you need

- For calculations take a pen, calculator, periodic table.

Guide

1

unit of molecular weight is 1/12 of the mass of an atom of carbon, which is conventionally taken as 12. The molecular weight is numerically equal to the sum of the relative atomic mass of all the atoms in the molecule, and it is very easy to calculate.

2

According to the law of Avogadro in equal volumes of gases at constant pressure and temperature will contain the same number of molecules.Because it was later withdrawn Mendeleev-Clapeyron equation.Now you need to use it, but it is valid only for gases!Put in a formula known to you the pre
ssure and temperature to yield molecular

As you can see, this method requires a lot of data, but the accuracy of such calculations is minimal.

**mass**gas: M = (m ∙ R ∙ T) / (P ∙ V), where M - the desired molecular weight, m - mass of substance, R - universal gasconstant (taken as 8.31 J / mol * K), T - temperature in Kelvin, P is the pressure in Pascals, V - the volume in cubic meters.As you can see, this method requires a lot of data, but the accuracy of such calculations is minimal.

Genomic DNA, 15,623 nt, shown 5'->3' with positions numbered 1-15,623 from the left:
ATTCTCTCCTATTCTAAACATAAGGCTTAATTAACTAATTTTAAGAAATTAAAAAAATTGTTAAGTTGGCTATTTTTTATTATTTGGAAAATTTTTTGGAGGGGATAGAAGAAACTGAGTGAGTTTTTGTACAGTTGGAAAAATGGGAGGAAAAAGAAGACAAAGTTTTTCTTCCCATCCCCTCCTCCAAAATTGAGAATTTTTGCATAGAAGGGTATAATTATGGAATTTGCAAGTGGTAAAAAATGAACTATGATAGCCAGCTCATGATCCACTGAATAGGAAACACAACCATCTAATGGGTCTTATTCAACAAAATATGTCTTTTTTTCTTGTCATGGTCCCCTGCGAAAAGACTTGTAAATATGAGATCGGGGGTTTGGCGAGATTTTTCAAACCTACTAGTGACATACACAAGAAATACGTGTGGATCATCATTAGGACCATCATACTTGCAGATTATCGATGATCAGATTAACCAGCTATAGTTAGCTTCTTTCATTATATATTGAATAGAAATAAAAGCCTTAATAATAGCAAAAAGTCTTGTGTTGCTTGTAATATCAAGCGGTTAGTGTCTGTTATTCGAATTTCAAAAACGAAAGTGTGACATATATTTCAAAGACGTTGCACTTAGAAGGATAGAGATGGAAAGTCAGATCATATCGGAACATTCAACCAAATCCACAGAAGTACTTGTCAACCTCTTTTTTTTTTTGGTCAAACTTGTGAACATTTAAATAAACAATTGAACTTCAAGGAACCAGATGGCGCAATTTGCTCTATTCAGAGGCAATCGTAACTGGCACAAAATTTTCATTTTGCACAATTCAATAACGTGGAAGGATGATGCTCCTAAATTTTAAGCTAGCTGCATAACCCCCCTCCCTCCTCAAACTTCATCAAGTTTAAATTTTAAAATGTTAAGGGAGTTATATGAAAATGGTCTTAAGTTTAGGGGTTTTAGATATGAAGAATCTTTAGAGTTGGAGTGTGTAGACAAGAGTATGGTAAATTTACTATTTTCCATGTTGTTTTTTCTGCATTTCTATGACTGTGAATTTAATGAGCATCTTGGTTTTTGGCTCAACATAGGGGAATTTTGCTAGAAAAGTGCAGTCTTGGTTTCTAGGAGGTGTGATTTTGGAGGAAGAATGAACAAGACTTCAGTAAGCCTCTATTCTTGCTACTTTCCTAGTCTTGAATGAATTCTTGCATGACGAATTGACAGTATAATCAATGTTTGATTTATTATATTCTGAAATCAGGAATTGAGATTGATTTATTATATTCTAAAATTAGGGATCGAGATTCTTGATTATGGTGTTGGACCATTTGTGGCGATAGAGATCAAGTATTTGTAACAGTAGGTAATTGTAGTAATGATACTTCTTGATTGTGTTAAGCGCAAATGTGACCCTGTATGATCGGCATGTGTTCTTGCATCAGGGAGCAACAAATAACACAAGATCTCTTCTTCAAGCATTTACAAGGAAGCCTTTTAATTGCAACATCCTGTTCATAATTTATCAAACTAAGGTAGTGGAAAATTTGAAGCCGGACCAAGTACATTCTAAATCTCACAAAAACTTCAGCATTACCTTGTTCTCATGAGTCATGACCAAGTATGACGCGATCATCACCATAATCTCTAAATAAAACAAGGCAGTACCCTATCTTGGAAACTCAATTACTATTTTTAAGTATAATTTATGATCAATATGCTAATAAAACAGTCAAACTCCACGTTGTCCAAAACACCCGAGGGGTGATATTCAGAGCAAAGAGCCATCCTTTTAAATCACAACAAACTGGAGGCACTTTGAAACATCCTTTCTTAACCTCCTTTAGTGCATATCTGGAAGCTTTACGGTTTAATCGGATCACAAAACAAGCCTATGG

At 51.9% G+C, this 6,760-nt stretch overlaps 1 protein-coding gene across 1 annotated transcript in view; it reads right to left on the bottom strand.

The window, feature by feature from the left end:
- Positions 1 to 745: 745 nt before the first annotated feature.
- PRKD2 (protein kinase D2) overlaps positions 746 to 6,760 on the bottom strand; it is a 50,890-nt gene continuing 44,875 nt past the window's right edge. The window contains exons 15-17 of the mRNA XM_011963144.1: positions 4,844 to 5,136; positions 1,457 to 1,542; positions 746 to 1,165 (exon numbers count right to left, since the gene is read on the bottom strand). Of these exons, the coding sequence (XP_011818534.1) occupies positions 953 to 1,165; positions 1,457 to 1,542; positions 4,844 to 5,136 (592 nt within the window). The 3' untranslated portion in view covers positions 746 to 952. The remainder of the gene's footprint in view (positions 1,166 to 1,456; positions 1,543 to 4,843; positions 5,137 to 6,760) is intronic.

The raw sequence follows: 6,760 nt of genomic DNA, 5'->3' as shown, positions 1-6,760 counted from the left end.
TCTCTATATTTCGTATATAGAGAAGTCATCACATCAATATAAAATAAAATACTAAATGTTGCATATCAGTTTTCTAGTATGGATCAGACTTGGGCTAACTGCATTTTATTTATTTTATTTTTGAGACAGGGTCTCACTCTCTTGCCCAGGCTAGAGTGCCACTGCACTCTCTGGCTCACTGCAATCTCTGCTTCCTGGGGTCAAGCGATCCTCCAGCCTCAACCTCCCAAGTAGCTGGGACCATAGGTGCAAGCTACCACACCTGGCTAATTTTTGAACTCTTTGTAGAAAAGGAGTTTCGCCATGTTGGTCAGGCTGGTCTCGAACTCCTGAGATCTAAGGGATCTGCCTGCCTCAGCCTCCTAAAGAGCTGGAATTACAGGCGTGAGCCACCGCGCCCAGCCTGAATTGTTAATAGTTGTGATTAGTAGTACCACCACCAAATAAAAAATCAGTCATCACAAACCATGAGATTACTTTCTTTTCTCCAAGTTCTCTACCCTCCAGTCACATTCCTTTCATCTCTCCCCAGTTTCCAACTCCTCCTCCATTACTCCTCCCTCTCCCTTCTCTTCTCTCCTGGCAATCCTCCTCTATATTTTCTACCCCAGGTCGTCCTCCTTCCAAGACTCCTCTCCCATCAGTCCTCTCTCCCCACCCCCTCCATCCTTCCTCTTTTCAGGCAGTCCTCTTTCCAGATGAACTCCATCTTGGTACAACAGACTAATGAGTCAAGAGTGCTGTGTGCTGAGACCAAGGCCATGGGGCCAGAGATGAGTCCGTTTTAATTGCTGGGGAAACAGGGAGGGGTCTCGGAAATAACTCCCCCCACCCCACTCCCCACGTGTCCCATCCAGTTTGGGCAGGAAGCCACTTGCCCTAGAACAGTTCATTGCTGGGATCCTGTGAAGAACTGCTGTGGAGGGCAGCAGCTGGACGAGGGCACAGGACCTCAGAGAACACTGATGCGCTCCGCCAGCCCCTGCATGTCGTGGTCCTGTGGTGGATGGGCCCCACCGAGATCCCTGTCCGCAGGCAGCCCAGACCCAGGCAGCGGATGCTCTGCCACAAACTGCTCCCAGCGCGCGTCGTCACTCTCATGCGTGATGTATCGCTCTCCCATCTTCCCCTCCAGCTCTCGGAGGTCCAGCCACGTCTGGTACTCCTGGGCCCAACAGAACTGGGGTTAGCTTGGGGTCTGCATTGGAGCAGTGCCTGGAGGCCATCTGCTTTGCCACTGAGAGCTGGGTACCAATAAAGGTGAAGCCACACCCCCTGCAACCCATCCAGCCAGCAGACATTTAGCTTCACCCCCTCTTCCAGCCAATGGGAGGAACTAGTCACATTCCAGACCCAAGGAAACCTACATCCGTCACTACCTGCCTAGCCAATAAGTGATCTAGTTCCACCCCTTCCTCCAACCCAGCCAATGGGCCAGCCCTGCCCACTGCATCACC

3

following method is much simpler.If you know only the weight of the substance and its chemical m number ν, then substitute the data into a formula: M = m / ν, where

m - mass of a substance (typically in grams), and ν - amount of substance in moles.

m - mass of a substance (typically in grams), and ν - amount of substance in moles.

4

A is the easiest option if you know the chemical formula of the substance.Take periodic table, look at the molecular weight of each element, which is a part.For example, it is one of hydrogen, oxygen at - 16. A molecular weight to find all matter (take for example water, which consists of two molecules of hydrogen and one oxygen molecule) simply fold the mass of all of its constituent elements.Water: M (H2O) = 2M (H) + M (O) = 2 • 1 + 16 = 18 a.e. m.

Helpful Hint

As we can see, to find the molecular weight can be very simple.Important Do not confuse it with a molar mass of matter - they are numerically equal but have different units of measurement and physical sense.